The judge assigned to your case is a very important factor in determining the outcome of your case. Some judges will award joint custody even if the parents are not getting along as a way to force parents to work together. Some judges will not award joint custody if one of the parents doesn’t want it, or the parents have even minimal conflict. Some judges think that infants need to spend the bulk of time with the mother even if the father is a competent caretaker. Some judges believe that if an infant is not breast-feeding, then there is no reason for the mother to have more time than the father. The judge assigned to your case, and the particular decision-making style of that judge, can have important effects on your case.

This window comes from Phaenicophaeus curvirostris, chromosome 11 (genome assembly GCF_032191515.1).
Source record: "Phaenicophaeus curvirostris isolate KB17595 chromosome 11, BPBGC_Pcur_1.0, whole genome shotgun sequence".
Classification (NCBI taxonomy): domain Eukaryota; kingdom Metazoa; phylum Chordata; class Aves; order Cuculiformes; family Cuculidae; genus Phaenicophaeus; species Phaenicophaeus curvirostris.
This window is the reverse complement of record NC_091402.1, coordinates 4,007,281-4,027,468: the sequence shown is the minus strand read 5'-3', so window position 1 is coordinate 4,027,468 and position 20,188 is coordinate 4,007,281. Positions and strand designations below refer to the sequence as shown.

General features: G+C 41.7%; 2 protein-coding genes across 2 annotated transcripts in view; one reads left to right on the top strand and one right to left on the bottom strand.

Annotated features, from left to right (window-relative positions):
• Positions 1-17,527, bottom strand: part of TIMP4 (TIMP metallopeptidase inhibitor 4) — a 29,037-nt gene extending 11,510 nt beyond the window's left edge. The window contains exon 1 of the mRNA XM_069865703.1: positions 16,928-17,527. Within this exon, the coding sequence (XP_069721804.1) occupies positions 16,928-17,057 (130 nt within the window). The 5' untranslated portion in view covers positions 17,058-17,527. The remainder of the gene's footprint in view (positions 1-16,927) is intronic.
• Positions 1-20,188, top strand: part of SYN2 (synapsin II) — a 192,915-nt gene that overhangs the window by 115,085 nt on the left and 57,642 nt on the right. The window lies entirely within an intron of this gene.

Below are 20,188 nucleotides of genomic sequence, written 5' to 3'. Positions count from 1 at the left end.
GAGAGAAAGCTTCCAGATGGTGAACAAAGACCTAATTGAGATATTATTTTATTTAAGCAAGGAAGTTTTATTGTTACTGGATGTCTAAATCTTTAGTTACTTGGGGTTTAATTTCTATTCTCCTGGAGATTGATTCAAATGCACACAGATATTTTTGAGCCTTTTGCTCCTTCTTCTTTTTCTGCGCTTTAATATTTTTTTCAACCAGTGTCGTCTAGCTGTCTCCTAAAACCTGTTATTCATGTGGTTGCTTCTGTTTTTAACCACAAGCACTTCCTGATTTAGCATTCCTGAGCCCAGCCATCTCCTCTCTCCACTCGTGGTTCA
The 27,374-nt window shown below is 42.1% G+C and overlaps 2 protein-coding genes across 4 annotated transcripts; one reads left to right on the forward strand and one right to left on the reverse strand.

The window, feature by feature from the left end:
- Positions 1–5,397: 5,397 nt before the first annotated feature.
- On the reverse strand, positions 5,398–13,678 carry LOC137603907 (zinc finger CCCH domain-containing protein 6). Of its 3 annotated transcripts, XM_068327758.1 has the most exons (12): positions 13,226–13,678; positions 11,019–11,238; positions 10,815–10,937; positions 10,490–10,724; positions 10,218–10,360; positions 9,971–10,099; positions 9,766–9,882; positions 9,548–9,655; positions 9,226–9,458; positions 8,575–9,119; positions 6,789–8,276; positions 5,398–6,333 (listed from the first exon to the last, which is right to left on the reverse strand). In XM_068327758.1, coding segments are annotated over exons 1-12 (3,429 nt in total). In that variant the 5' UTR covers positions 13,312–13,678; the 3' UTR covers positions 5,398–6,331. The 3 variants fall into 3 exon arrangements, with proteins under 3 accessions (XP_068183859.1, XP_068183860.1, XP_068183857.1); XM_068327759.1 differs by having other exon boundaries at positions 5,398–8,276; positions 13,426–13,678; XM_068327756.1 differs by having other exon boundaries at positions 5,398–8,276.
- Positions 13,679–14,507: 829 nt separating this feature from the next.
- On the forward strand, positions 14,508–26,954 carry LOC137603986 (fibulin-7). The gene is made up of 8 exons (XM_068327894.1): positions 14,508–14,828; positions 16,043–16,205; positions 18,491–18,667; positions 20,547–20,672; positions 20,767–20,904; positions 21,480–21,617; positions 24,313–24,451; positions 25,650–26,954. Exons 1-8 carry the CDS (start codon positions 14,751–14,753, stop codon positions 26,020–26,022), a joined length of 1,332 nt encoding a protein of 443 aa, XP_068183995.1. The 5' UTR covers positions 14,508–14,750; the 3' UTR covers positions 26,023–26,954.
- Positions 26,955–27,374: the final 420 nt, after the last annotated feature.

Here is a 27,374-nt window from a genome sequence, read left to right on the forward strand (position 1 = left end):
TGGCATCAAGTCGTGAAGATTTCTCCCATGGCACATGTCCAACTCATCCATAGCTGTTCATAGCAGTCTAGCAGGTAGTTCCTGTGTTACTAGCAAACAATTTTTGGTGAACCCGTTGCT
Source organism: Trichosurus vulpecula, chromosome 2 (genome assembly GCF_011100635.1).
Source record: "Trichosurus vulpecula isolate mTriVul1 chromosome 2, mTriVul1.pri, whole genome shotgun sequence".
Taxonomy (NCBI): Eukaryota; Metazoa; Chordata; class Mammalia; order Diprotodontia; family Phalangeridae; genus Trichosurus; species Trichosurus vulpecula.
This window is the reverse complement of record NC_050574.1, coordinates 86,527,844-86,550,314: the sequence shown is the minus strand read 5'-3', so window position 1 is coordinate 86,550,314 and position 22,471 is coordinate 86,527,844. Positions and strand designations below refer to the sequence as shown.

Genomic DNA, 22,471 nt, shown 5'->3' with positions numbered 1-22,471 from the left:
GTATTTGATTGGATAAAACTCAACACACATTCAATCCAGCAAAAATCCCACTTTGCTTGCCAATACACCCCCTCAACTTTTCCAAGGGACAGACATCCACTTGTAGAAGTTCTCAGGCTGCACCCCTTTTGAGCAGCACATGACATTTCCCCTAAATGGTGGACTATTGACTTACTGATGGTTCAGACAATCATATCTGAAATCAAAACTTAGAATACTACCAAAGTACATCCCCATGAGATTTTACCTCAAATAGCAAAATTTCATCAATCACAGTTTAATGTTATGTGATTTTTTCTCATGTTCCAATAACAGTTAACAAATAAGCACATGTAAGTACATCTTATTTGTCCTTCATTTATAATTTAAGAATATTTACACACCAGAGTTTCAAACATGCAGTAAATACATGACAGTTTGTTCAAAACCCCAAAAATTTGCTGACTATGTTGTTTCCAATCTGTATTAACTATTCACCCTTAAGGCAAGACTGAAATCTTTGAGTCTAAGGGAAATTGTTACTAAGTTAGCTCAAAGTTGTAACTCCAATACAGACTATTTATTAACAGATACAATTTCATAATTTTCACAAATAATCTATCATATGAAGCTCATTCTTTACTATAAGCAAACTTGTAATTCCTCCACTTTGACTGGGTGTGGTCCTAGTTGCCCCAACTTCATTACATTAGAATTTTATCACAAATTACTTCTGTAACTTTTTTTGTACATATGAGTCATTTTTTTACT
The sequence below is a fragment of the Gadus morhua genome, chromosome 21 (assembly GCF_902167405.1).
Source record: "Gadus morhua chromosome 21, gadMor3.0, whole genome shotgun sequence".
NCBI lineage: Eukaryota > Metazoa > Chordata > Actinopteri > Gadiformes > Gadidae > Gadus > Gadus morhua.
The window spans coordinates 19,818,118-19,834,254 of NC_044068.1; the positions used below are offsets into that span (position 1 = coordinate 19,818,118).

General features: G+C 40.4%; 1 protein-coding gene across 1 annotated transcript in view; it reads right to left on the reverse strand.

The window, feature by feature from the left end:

A lot of the time, the logistics of a case will have dramatic effects on the outcome. For example, suppose a father works at Tinker Air Force Base, with work beginning at 6 AM. It would be difficult to take the children to daycare at such an early hour (probably at least 5:30 AM). The logistics of the situation might lead a judge to award more time to the parent whose schedule permits an easier child caring situation. Another factor that has significant impact on the case is the distance between each parent’s home. Sharing time equally is a easier if people live closer to each other. If you live close to each other, chances are you will be in the same school district. If you are in the same school district, travel-time to and from school will probably be similar for each parent. I have had cases with clients living in Norman, but the kids attend school in Edmond. The parent living Norman would have to drive the kids to Edmond every day for school if equal time were awarded. This would obviously be extremely inconvenient and burdensome for the family and equal time may not be a workable solution.